Public Speaking: Confidence Building Tips

by Patricia Venables - Date: 2007-01-19 - Word Count: 612 Share This!

The ability to speak well in public helps people in all walks of life. More and more people are involved in charitable organisations, or on committees or parent-teacher organisations. People who would never consider themselves speakers find themselves having to structure a presentation and communicate ideas, and are held back by lack of self confidence.

It is also true that giving a presentation to colleagues has become a normal part of people's working lives. Once it was just those in executive positions who had to master the art of presentation, but now absolutely anyone can be asked to present their ideas in this way. Learning to speak well in public can help overcome shyness and self- consciousness, and help people to think clearly under any circumstances, whether in everyday life or in the work place.

Make no mistake, delivering an effective presentation to a group of people of any size is difficult. Because of the easy availability of all sorts of information these days from the internet and other media sources, listeners expect more from speakers today. More in the way of content, more in the way of entertainment value. Audiences want a presentation delivered with personality and verve.


Preparation is everything. The first essential for a speaker is to be familiar with his subject. If you have been asked to give a presentation on your own pet subject, then this will not be a problem. Think about it for several days, and do any necessary research. Find out as much as possible about the group you will be speaking to. Perhaps you can dig up some little known fact about their club or organisation. Audiences like to hear stories about themselves!

Structure your Presentation

Make sure you structure your speech. Begin with something to get the attention of your audience, perhaps the fact you discovered about their club, or a comment on a current event. Another way to gain immediate attention is to ask a question. This is a technique used by many professional speakers.

Make sure you have only two or three main points in your speech, and back these up with examples or statistics. Try to use a visual aid if possible. You can simply use a flip chart or graph, or display an object. If you use an overhead projector, make sure your slides are of good quality. There is nothing more irritating to an audience than inadequate or blurred presentation slides. Better to have none at all.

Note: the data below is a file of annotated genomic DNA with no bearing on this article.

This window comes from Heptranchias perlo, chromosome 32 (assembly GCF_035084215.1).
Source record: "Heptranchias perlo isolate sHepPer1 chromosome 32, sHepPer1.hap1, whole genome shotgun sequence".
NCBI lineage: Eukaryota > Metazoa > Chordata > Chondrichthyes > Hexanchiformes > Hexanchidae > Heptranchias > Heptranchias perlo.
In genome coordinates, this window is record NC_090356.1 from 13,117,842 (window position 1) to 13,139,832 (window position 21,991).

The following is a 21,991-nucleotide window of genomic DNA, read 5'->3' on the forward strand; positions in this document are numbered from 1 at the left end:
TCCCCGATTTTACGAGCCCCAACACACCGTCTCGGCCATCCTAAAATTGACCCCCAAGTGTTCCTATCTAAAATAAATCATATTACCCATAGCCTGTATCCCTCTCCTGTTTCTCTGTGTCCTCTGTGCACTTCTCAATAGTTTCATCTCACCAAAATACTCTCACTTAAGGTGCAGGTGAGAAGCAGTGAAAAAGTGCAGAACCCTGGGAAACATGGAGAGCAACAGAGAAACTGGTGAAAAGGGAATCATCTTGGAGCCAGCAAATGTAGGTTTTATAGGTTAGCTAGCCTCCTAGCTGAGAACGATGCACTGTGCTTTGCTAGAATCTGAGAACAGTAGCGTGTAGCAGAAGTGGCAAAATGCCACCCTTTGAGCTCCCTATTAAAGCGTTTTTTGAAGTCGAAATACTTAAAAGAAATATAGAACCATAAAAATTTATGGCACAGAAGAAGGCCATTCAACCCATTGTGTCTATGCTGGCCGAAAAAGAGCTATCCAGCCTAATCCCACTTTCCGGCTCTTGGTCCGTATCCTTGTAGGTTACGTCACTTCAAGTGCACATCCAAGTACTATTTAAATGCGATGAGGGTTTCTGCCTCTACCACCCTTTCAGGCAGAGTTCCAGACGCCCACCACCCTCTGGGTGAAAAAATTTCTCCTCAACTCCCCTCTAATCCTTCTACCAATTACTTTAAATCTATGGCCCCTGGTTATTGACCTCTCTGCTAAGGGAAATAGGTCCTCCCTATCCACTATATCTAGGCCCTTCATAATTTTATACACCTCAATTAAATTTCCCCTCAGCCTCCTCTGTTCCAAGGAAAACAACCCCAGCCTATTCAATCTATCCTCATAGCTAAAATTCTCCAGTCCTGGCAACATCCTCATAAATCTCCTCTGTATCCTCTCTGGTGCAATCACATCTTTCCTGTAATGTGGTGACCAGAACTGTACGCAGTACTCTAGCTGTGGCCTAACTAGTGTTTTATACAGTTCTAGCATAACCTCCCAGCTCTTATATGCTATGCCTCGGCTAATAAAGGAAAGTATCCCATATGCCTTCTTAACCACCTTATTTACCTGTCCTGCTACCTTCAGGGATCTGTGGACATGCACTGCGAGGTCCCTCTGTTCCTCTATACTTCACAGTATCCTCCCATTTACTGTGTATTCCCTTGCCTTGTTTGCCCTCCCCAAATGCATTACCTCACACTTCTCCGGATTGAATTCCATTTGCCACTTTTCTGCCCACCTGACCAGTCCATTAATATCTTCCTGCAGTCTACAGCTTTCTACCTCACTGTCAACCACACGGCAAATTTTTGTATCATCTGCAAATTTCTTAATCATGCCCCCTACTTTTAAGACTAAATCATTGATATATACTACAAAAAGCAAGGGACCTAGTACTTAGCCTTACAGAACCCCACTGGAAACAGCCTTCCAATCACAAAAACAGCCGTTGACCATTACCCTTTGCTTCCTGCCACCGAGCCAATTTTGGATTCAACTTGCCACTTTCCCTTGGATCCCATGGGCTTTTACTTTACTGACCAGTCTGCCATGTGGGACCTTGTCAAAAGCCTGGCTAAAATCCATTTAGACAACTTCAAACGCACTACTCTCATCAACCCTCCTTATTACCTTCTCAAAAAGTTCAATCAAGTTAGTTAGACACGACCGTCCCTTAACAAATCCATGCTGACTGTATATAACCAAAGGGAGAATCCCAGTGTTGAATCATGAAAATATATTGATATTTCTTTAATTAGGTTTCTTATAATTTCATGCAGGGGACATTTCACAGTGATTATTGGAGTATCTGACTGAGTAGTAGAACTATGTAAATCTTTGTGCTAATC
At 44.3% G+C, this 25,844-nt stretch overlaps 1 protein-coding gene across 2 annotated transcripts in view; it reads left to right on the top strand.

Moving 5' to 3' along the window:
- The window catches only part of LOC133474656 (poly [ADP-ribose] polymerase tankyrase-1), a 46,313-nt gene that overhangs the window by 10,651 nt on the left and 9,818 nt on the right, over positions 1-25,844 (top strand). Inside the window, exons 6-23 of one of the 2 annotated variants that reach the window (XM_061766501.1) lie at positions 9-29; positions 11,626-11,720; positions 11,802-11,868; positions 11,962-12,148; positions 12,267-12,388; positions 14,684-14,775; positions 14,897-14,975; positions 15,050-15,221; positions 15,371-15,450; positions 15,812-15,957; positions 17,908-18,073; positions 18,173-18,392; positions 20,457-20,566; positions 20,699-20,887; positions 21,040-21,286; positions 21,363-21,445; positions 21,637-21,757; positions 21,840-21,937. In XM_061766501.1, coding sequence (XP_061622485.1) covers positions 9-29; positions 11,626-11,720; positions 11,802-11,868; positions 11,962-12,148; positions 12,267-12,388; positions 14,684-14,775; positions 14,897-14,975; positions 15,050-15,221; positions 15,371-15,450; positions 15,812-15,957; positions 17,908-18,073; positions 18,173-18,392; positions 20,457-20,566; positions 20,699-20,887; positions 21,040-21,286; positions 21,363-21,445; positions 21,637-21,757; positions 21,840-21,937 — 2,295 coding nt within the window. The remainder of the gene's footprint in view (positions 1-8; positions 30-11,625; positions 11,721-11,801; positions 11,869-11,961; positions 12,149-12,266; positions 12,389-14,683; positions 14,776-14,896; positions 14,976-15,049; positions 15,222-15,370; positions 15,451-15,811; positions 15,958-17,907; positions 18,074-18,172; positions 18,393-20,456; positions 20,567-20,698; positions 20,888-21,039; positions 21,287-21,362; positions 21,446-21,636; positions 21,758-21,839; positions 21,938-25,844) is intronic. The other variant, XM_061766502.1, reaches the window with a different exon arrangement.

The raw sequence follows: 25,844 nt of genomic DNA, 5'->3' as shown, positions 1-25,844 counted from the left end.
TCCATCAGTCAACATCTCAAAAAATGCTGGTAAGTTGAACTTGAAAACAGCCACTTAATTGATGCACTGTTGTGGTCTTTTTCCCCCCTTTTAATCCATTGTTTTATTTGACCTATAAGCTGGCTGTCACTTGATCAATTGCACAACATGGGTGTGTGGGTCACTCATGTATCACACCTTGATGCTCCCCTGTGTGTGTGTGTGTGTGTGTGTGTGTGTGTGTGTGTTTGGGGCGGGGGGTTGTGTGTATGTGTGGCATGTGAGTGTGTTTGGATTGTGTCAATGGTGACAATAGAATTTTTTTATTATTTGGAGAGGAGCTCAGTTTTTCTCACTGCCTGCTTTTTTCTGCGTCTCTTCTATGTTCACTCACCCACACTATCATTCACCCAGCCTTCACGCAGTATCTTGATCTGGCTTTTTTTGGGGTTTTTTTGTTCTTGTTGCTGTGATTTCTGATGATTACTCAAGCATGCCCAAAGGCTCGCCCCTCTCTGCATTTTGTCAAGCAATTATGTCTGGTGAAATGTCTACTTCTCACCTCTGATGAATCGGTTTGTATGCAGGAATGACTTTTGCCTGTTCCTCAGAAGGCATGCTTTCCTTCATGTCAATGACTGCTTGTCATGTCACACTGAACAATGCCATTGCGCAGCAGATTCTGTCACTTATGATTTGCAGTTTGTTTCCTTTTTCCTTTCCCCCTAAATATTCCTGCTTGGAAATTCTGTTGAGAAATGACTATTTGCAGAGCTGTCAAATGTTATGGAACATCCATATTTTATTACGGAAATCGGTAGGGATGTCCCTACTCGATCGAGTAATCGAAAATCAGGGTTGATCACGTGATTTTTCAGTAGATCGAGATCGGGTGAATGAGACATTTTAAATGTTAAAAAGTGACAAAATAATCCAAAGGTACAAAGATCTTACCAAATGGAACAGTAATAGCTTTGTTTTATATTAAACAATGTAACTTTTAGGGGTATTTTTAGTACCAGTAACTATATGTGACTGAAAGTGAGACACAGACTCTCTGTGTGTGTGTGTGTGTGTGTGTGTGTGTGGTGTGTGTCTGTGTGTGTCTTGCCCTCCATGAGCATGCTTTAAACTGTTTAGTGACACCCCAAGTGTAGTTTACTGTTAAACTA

To Read or not to Read

Most beginners feel happier if they can stand and read their speech. This should be avoided at all costs. You must look at the audience during your presentation and maintain good eye contact. The trick is to let your eyes roam the audience, covering all corners of the room. To enable you to do this, use note cards instead of reading your speech. Make sure each card has a word or phrase that will act as a trigger for a particular train of thought. Practise your presentation with these cards several times. This is very important, and can help reduce stress and anxiety on the day. Make sure you use variety in your tone of voice, and smile!

A Good Closing

You have just treated your audience to a first class presentation, so you must leave them with something to think about. You could summarise your main points, or again, ask a question. Another technique used by the professionals is to close with a quotation or a brief poem. If you choose this option, make sure the quotation or poem is relevant to your presentation.

The points discussed here are the basics to encourage you to be the speaker people will want to listen to.

Related Tags: speech, presentation, public speaking tips

Patricia Noble is a qualified healthcare professional. She also has interests in home business enterprises and advises on public speaking. Please visit and

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